At this point, I will conclude by returning to the event that is spreading across the world at the present time (let me say it again, October 2001) and especially across the Western world and along its edges, upon its internal and external confines (if there are any longer any external confines), taking on all the traits of an unleashing of passion. It is self-evident that figures of passion—whether that of an All-Powerful God or that of a Liberty that is no less theurgic—cover up and reveal by their confronted gestures everything that one knows about the extortion, the exploitation, the manipulation that the present movement of the world is displaying, allowing to unfold. But it is not enough to unmask, even though that is necessary at the outset. What must also be considered is that these figures of passion do not happen along by accident to occupy an empty space: that empty space corresponds to a truth of community. The call to a wrathful god, as much as the affirmation, ‘In God we trust’, instrumentalises in a symmetrical fashion a need, a desire, an anxiety of the being-together. This call and this affirmation each renews being-together as a work—at the one time a heroic gesture, an impressive spectacle, an insatiable trade. In doing so, these two actions ensure the revelation of the secret all the while withholding its spark. In truth, they mask its secret, and quite precisely beneath the all too avowable name of ‘God’. It falls to us to think from this starting point: without god or master, without common substance, what is the secret of ‘community’ or being-with?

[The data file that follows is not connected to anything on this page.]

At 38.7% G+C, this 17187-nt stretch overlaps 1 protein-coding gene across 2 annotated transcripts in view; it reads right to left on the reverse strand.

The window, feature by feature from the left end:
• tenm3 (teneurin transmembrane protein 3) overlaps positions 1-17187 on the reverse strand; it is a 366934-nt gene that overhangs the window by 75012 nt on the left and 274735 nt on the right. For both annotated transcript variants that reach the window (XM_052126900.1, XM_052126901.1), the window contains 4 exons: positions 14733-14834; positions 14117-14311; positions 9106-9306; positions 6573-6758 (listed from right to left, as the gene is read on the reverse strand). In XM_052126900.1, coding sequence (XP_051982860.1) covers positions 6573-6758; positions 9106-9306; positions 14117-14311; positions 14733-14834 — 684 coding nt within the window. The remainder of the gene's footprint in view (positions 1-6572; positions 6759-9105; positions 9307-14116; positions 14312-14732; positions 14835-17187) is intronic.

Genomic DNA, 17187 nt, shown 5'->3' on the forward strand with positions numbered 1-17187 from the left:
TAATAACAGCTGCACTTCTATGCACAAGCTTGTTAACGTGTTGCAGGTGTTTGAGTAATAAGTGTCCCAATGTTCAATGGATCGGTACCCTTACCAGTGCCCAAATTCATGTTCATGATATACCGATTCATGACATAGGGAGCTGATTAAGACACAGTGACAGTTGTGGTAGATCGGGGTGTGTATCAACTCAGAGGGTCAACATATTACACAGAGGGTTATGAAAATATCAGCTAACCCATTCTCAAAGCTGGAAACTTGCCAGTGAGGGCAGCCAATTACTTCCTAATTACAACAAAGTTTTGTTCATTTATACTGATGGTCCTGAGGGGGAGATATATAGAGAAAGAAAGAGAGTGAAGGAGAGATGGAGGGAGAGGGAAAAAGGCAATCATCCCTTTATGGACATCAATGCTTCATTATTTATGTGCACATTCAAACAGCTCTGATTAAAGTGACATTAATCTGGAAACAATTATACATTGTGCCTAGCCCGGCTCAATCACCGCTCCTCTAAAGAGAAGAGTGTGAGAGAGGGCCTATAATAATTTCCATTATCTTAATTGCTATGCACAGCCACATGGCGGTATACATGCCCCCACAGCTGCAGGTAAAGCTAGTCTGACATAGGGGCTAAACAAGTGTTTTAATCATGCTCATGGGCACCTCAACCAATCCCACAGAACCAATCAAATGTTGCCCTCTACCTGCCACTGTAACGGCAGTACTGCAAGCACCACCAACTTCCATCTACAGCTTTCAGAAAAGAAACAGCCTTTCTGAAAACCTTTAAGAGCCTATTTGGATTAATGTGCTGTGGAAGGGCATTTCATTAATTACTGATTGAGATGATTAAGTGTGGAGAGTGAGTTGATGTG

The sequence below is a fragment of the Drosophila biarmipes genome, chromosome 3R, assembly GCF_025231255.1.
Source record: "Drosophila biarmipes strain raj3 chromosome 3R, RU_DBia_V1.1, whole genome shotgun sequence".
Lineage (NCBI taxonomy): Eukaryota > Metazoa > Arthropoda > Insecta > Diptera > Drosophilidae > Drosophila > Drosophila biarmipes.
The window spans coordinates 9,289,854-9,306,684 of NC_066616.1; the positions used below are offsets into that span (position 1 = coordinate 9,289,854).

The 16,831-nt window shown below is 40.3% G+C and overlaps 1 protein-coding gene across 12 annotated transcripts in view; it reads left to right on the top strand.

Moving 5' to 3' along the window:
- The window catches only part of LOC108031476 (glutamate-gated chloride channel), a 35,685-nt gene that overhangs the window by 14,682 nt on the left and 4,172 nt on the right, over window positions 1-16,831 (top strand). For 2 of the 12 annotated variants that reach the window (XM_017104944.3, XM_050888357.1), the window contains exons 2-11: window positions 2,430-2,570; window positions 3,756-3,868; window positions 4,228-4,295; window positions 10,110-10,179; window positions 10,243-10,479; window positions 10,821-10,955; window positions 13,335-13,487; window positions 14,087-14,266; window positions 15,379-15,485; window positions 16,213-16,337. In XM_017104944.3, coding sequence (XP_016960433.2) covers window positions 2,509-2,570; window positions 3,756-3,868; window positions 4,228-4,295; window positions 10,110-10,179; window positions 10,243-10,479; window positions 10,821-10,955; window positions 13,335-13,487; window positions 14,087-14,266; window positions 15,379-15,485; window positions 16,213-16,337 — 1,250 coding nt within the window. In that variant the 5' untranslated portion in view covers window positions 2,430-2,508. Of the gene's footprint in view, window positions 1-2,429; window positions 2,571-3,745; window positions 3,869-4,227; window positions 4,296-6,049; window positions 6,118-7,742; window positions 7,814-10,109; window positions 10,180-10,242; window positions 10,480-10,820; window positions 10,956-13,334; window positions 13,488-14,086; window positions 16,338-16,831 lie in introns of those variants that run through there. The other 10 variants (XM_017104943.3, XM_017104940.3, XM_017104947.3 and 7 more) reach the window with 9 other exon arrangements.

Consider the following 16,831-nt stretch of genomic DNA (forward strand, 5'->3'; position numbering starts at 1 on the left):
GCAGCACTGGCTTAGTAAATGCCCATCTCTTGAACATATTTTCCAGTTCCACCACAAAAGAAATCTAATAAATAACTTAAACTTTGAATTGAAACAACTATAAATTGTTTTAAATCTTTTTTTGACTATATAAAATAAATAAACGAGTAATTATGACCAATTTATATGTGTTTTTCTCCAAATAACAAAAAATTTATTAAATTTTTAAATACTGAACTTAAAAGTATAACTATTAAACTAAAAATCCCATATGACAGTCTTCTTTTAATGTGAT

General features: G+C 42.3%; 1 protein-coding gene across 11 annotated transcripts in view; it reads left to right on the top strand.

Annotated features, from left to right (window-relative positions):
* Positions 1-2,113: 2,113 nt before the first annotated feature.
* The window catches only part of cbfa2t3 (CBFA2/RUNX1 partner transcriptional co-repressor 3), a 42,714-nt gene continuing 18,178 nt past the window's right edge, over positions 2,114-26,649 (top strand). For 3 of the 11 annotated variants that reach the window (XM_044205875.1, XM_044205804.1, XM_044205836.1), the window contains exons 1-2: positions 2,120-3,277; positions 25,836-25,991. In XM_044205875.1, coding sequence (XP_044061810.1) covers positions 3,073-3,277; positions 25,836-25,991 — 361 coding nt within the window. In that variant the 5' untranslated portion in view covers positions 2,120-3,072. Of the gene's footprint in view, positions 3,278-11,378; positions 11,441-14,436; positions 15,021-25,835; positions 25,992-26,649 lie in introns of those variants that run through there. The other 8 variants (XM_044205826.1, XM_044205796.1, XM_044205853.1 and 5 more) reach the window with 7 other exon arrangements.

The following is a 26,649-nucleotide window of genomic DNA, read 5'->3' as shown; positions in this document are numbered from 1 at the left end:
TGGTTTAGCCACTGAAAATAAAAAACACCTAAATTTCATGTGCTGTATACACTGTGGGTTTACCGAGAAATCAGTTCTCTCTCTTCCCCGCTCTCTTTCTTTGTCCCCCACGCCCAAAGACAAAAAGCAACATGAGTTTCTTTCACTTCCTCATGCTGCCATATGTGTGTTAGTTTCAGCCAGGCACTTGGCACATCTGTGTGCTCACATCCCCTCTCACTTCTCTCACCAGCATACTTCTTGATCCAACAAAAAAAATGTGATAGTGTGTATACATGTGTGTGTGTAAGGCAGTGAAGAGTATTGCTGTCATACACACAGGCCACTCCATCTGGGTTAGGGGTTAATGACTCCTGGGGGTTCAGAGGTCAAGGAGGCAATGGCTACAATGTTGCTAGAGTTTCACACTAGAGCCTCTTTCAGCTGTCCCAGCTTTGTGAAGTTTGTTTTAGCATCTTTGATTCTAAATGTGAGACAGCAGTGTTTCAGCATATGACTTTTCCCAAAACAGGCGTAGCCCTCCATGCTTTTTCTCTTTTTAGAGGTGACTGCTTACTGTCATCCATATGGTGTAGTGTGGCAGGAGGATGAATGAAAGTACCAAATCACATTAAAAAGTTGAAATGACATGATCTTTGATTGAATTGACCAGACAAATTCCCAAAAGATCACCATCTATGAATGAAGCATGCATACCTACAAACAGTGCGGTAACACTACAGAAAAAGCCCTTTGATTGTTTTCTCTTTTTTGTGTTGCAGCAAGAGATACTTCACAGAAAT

☛ “The Confronted Community” by Jean-Luc Nancy, tr. by Amanda Macdonald (Postcolonial Studies, vol. 6, no 1, p. 33, 2003). Originally published as La Communauté affrontée, Paris: Galilée, pp. 48-50, November 2001. © 2001, Éditions Galilée

Jean-Luc Nancy wrote this short essay on October 15, 2001, a little more than a month after the September 11 attacks. It was first published in French on November 2001. Below is the original French version:

À ce point, je conclurai en rejoignant l’événement qui se propage aujourd’hui (je le redis, octobre 2001) à travers le monde et particulièrement à travers le monde occidental et sur ses bords, sur ses confins internes et externes (s’il en est encore d’externes), en prenant tous les traits d’un déchaînement passionnel. Il va de soi que les figures de la passion ― qu’elles soient celle d’un Dieu Tout-Puissant ou celle d’une Liberté d’ailleurs non moins théurigique ― recouvrent et révèlent de leurs mimiques affrontées tout ce que l’on sait des extorsions, des exploitations, des manipulations que déploie le mouvement actuel du monde. Mais il ne suffit pas d’ôter les masques, bien que cela soit tout d’abord nécessaire. Il faut aussi considérer que ces figures passionnelles ne viennent pas par hasard occuper une place vide: cette place est celle d’une vérité de la communauté. L’appel à un dieu courroucé ou l’affirmation «In God we trust» instrumentalisent de manière symétrique un besoin, un désir, une angoisse de l’être-ensemble. Ils en font de nouveau une oeuvre ― à la fois un geste héroïque, un spectacle imposant, un trafic insatiable. Ce faisant, ils assurent révéler le secret tout en lui gardant son éclat. En vérité, ils masquent ce secret, et précisément sous le nom trop avouable de «Dieu». Il nous revient de penser à partir de là: sans dieu ni maître, sans substance commune, quel est le secret de la communauté, ou de l’être-avec?

Previously: “The Confronted Community”

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